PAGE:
By: Lisa Evans
Learning on a laptop may seem incompatible with a hands-on education, but with buy-in from parents and teachers, it can be a powerful family engagement tool.
When people think of an early childhood Montessori classroom, they probably think of multi-age groupings, individualized student learning, and an emphasis on concrete learning through hands-on materials. Online learning is almost certainly not a part of what they’re envisioning. Yet, at the Lexington Four Early Childhood Center, a public school with predominantly primary Montessori classrooms where I serve as principal, we have found that the right program can be an effective supplement and even a powerful family engagement tool.
Our Path to Montessori
Our school serves three-, four-, and five-year-old children within our attendance zone in a free, full-day program with no qualifications. In our vision for creating a school focusing solely on early learning, our school district researched best educational practices for young children. It was determined that a Montessori approach aligned with our philosophical beliefs about student learning. It supported our emphasis on both acquiring knowledge and skills while also developing life skills and characteristics, such as critical thinking, collaboration, perseverance, and work ethic.
Opened in 2010, the Lexington Four ECC offers a Montessori environment through parental choice. Through parent and community support, we have more than 25 Montessori classrooms and serve approximately 600 children. In this multi-age model, children have the same teacher for their three years at our school. This model allows teachers to deeply know their students as learners, and also allows teachers and parents to develop meaningful relationships over that time.
The Challenge of True Family Engagement
Families are a critical part of education no matter how old students are, but are particularly important for our youngest children. Parents and families are our students’ first teachers. It is important that we build trust between home and school by authentically bringing parents into the educational process.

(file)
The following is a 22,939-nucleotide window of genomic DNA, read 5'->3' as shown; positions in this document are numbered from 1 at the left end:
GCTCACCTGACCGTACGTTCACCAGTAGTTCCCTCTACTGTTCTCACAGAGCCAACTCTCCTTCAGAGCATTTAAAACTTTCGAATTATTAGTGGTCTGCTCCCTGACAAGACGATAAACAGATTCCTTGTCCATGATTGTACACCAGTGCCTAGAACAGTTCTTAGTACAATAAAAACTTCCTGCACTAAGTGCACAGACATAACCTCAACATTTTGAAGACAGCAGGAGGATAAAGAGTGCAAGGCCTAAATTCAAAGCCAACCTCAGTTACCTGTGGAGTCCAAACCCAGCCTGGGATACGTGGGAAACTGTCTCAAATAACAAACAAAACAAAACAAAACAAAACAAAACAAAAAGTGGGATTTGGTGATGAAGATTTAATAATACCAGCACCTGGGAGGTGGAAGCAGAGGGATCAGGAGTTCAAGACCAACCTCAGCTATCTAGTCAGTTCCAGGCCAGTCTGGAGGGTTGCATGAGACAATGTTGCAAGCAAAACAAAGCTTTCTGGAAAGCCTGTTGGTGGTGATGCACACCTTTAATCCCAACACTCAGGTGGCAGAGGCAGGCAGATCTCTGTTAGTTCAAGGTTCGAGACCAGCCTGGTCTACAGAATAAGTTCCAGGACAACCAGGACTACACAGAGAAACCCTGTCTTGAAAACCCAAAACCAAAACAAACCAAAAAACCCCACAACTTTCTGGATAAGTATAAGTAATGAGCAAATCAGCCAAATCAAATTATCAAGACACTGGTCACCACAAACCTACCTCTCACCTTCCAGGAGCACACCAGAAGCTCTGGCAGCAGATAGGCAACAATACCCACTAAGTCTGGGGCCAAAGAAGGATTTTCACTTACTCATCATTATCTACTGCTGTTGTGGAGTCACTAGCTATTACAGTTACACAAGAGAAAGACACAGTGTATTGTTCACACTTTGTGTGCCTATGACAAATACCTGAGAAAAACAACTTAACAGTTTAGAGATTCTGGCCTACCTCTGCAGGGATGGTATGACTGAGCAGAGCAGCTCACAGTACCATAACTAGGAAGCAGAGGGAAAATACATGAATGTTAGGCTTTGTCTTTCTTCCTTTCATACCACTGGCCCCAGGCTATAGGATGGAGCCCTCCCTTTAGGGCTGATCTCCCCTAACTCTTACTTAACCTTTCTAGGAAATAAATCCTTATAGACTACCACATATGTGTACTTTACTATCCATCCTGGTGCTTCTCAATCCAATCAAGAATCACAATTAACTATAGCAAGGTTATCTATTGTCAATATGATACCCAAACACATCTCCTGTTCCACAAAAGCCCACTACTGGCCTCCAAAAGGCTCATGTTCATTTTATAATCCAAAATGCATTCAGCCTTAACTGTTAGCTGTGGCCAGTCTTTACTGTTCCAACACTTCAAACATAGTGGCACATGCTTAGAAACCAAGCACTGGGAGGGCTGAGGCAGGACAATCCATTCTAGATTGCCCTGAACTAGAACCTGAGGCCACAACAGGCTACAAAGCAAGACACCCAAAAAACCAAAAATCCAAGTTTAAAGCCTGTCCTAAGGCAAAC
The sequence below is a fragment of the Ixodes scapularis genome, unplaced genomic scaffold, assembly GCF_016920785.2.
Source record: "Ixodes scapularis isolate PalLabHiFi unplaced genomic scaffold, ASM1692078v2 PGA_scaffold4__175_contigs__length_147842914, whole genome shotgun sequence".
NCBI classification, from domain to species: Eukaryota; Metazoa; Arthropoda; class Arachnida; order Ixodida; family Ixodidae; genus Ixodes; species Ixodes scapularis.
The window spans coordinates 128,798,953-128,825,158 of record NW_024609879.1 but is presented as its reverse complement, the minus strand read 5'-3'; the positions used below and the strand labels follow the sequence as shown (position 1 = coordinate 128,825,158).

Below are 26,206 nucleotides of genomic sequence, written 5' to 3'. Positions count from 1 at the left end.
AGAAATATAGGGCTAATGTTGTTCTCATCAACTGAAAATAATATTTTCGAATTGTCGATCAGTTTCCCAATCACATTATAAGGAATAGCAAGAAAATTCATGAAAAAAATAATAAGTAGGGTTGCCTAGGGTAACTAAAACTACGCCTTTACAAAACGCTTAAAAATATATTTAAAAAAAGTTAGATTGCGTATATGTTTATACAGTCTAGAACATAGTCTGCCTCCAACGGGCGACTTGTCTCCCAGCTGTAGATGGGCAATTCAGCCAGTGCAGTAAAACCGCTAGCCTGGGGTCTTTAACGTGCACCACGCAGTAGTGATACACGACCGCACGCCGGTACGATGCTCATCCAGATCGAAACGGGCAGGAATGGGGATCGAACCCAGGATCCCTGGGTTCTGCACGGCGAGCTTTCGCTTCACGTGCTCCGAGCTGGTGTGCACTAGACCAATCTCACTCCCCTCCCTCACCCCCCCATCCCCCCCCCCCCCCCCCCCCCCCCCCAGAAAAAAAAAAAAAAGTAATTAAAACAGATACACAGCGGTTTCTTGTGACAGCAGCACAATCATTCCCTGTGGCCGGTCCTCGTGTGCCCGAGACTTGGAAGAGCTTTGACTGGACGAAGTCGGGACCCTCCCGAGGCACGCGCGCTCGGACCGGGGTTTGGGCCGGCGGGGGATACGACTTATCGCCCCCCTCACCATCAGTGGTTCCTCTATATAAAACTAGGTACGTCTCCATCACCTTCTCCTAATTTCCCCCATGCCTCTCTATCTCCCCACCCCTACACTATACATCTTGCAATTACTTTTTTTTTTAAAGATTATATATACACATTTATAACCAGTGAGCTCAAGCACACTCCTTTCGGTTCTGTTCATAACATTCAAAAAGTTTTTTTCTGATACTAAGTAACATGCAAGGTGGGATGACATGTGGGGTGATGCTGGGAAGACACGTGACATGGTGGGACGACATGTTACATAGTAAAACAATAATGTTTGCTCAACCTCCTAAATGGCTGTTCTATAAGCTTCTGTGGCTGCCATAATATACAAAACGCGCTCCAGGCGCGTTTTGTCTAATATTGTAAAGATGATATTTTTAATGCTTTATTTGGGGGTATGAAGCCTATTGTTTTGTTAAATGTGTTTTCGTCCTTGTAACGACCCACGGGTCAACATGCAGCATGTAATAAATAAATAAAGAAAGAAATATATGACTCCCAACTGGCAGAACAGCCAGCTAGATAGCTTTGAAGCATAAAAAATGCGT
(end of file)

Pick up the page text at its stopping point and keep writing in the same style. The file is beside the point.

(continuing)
True family engagement is not only attending school events, but also becoming real partners in their child’s own learning. As a school, supporting that type of family engagement can be challenging. We must give parents a clear idea of what a three-, four-, or five-year-old should be able to do and how they can support that in their homes every day.
Helping Parents Become Teachers
This past summer, the South Carolina Department of Education approached our district superintendent about using a program called Waterford UPSTART as a family engagement tool. It’s an adaptive online learning program with a curriculum focused on early literacy, numeracy, and STEM concepts. Parents are expected to engage with their child in using the program 15 minutes a day, five times a week at home.
At the time, I knew little about the program but learned that it would allow our four-year-old kindergarten families to have access to academic software, a laptop, and internet at home and at no cost. Knowing this pilot program would be funded through the SC Department of Education and that this could provide more home support for improved family engagement, our school was eager to support this initiative.
We began the pilot by engaging our parents at the beginning of this school year, inviting them to family events to learn more about the program and distribute the needed technology, laptops, and internet hotspots to be used at home. We also shared information with our teachers about what students and families would be doing at home. The software gave us access to student reports so we could support in-home learning.